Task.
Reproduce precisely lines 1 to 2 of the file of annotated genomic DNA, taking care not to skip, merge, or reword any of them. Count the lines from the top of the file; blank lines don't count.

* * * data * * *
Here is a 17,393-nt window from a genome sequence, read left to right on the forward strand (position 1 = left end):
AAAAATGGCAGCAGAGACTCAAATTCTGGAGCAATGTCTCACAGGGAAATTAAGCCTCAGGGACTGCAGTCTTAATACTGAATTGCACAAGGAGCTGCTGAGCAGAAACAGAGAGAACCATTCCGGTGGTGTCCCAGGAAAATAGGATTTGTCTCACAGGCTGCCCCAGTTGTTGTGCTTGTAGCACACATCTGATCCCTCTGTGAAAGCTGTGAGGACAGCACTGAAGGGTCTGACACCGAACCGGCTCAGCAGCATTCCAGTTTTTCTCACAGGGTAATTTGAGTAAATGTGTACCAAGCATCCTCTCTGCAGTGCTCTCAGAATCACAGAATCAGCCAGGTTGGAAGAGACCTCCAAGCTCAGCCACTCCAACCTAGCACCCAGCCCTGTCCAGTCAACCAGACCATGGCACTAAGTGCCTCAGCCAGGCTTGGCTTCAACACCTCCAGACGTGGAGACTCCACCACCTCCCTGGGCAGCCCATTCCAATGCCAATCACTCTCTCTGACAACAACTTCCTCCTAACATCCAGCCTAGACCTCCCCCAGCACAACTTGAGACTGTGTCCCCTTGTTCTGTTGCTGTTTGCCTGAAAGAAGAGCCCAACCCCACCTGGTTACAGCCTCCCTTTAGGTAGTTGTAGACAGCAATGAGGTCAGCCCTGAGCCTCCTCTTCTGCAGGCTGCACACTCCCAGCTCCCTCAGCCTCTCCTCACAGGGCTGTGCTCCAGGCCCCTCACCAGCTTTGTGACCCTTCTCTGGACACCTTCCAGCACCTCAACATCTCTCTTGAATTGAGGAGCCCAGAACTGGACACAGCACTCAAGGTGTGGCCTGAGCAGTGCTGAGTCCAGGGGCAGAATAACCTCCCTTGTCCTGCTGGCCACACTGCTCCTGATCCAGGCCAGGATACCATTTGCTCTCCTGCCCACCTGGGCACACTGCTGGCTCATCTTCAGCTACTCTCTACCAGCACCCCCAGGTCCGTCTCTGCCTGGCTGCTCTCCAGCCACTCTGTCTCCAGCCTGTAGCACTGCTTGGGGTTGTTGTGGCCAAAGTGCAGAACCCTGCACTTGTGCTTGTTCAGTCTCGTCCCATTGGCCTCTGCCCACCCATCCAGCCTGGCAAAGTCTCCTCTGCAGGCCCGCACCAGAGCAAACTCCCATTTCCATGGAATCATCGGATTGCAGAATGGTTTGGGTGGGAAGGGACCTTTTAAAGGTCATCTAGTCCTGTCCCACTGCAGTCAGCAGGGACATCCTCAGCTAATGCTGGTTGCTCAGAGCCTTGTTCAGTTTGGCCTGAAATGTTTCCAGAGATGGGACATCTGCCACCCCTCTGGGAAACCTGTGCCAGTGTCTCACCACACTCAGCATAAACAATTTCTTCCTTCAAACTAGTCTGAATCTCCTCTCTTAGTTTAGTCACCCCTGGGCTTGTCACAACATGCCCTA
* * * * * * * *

Here is a 17,393-nt window from a genome sequence, read left to right on the forward strand (position 1 = left end):
AAAAATGGCAGCAGAGACTCAAATTCTGGAGCAATGTCTCACAGGGAAATTAAGCCTCAGGGACTGCAGTCTTAATACTGAATTGCACAAGGAGCTGCTGAGCAGAAACAGAGAGAACCATTCCGGTGGTGTCCCAGGAAAATAGGATTTGTCTCACAGGCTGCCCCAGTTGTTGTGCTTGTAGCACACATCTGATCCCTCTGTGAAAGCTGTGAGGACAGCACTGAAGGGTCTGACACCGAACCGGCTCAGCAGCATTCCAGTTTTTCTCACAGGGTAATTTGAGTAAATGTGTACCAAGCATCCTCTCTGCAGTGCTCTCAGAATCACAGAATCAGCCAGGTTGGAAGAGACCTCCAAGCTCAGCCACTCCAACCTAGCACCCAGCCCTGTCCAGTCAACCAGACCATGGCACTAAGTGCCTCAGCCAGGCTTGGCTTCAACACCTCCAGACGTGGAGACTCCACCACCTCCCTGGGCAGCCCATTCCAATGCCAATCACTCTCTCTGACAACAACTTCCTCCTAACATCCAGCCTAGACCTCCCCCAGCACAACTTGAGACTGTGTCCCCTTGTTCTGTTGCTGTTTGCCTGAAAGAAGAGCCCAACCCCACCTGGTTACAGCCTCCCTTTAGGTAGTTGTAGACAGCAATGAGGTCAGCCCTGAGCCTCCTCTTCTGCAGGCTGCACACTCCCAGCTCCCTCAGCCTCTCCTCACAGGGCTGTGCTCCAGGCCCCTCACCAGCTTTGTGACCCTTCTCTGGACACCTTCCAGCACCTCAACATCTCTCTTGAATTGAGGAGCCCAGAACTGGACACAGCACTCAAGGTGTGGCCTGAGCAGTGCTGAGTCCAGGGGCAGAATAACCTCCCTTGTCCTGCTGGCCACACTGCTCCTGATCCAGGCCAGGATACCATTTGCTCTCCTGCCCACCTGGGCACACTGCTGGCTCATCTTCAGCTACTCTCTACCAGCACCCCCAGGTCCGTCTCTGCCTGGCTGCTCTCCAGCCACTCTGTCTCCAGCCTGTAGCACTGCTTGGGGTTGTTGTGGCCAAAGTGCAGAACCCTGCACTTGTGCTTGTTCAGTCTCGTCCCATTGGCCTCTGCCCACCCATCCAGCCTGGCAAAGTCTCCTCTGCAGGCCCGCACCAGAGCAAACTCCCATTTCCATGGAATCATCGGATTGCAGAATGGTTTGGGTGGGAAGGGACCTTTTAAAGGTCATCTAGTCCTGTCCCACTGCAGTCAGCAGGGACATCCTCAGCTAATGCTGGTTGCTCAGAGCCTTGTTCAGTTTGGCCTGAAATGTTTCCAGAGATGGGACATCTGCCACCCCTCTGGGAAACCTGTGCCAGTGTCTCACCACACTCAGCATAAACAATTTCTTCCTTCAAACTAGTCTGAATCTCCTCTCTTAGTTTAGTCACCCCTGGGCTTGTCACAACATGCCCTA